Some of you are going to read this and say, “Ho hum. Another useless story about some silly lab experiment that has no relevance to the real world.” And you could be right. There may be nothing here. Then again, figuring out how to keep an electric car fully charged wirelessly while driving could be a huge deal someday — even if that day is fairly far off.
Researchers at Stanford’s Precourt Institute For Energy have figured out how to solve one of the most vexing problems associated with wireless charging — adjusting automatically for variations in the distance between a wireless charging source and the receiver built into a car while one is in motion.
Under normal circumstances, the amount of energy transferred varies a great deal as that distance varies. But Stanford professor Shanhui Fan and graduate student Sid Assawaworrarit figured out how to automate that process. By eliminating the radio frequency component of the wireless transmitter and replacing it with a commercially available voltage amplifier and feedback resistor, the pair was able to create a device that automatically determines the correct frequency needed for different distances.
“Adding the amplifier and resistor allows power to be very efficiently transferred across most of the three-foot range and despite the changing orientation of the receiving coil,” says Assawaworrarit, the lead author of the study. “This eliminates the need for automatic and continuous tuning of any aspect of the circuits.”
“In theory, one could drive for an unlimited amount of time without having to stop to recharge,” Fan explains. “The hope is that you’ll be able to charge your electric car while you’re driving down the highway. A coil in the bottom of the vehicle could receive electricity from a series of coils connected to an electric current embedded in the road.”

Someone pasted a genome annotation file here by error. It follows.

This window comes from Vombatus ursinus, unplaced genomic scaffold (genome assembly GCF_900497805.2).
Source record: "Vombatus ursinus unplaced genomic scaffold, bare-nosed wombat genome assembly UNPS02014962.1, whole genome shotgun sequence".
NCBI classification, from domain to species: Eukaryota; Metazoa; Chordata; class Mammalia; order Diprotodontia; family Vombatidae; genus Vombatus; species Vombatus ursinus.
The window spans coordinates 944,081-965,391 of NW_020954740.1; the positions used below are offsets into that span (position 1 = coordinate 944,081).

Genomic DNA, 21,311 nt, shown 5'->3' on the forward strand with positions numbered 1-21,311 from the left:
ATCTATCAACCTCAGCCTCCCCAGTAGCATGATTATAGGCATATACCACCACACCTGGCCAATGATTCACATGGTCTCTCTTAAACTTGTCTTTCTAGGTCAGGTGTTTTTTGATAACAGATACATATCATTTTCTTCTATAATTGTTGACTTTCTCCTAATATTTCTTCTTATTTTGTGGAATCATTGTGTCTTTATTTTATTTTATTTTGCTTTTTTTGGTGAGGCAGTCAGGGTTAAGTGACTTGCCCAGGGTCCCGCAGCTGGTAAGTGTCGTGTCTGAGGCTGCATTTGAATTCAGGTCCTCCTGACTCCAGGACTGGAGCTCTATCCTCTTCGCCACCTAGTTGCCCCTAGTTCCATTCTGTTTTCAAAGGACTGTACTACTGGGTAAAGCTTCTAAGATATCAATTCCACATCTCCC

Here’s the part that may have some jeering. So far, the experiment has only been successful at transmitting one milliwatt of power. “We still need to significantly increase the amount of electricity being transferred to charge electric cars, but we may not need to push the distance too much more,” says professor Fan. The amplifier the researchers used is only 10% efficient, but high-performance amplifiers that are up to 90% efficient are available.
The researchers see other possibilities for wireless charging systems built into roadways. In addition to charging passing cars, they could improve autonomous driving controls that rely on GPS signals. GPS is only accurate down to about 35 feet. The information conveyed to the car’s guidance system from a wireless charging system would be accurate to a few millimeters.
The technology has other potential benefits. “In addition to advancing the wireless charging of vehicles and personal devices like cellphones, our new technology may untether robotics in manufacturing, which also are on the move,” says Fan. “We can rethink how to deliver electricity not only to our cars, but to smaller devices on or in our bodies. For anything that could benefit from dynamic, wireless charging, this is potentially very important.”
For more on how the new system works, watch the YouTube video below.
Source: Stanford University